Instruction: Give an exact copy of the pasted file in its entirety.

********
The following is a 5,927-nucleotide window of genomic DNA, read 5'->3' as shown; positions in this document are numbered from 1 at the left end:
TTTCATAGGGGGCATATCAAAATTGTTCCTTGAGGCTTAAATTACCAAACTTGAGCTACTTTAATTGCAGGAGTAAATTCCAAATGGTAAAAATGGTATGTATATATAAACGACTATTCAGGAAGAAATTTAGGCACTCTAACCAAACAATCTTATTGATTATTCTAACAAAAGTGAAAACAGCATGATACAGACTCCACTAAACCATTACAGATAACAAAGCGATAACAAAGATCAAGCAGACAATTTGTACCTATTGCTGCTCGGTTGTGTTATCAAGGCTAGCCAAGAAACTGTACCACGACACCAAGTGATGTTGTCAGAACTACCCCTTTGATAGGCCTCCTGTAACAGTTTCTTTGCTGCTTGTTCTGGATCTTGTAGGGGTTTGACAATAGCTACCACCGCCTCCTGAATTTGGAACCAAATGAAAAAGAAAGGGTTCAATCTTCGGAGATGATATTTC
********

The following is a 5,927-nucleotide window of genomic DNA, read 5'->3' as shown; positions in this document are numbered from 1 at the left end:
TTTCATAGGGGGCATATCAAAATTGTTCCTTGAGGCTTAAATTACCAAACTTGAGCTACTTTAATTGCAGGAGTAAATTCCAAATGGTAAAAATGGTATGTATATATAAACGACTATTCAGGAAGAAATTTAGGCACTCTAACCAAACAATCTTATTGATTATTCTAACAAAAGTGAAAACAGCATGATACAGACTCCACTAAACCATTACAGATAACAAAGCGATAACAAAGATCAAGCAGACAATTTGTACCTATTGCTGCTCGGTTGTGTTATCAAGGCTAGCCAAGAAACTGTACCACGACACCAAGTGATGTTGTCAGAACTACCCCTTTGATAGGCCTCCTGTAACAGTTTCTTTGCTGCTTGTTCTGGATCTTGTAGGGGTTTGACAATAGCTACCACCGCCTCCTGAATTTGGAACCAAATGAAAAAGAAAGGGTTCAATCTTCGGAGATGATATTTC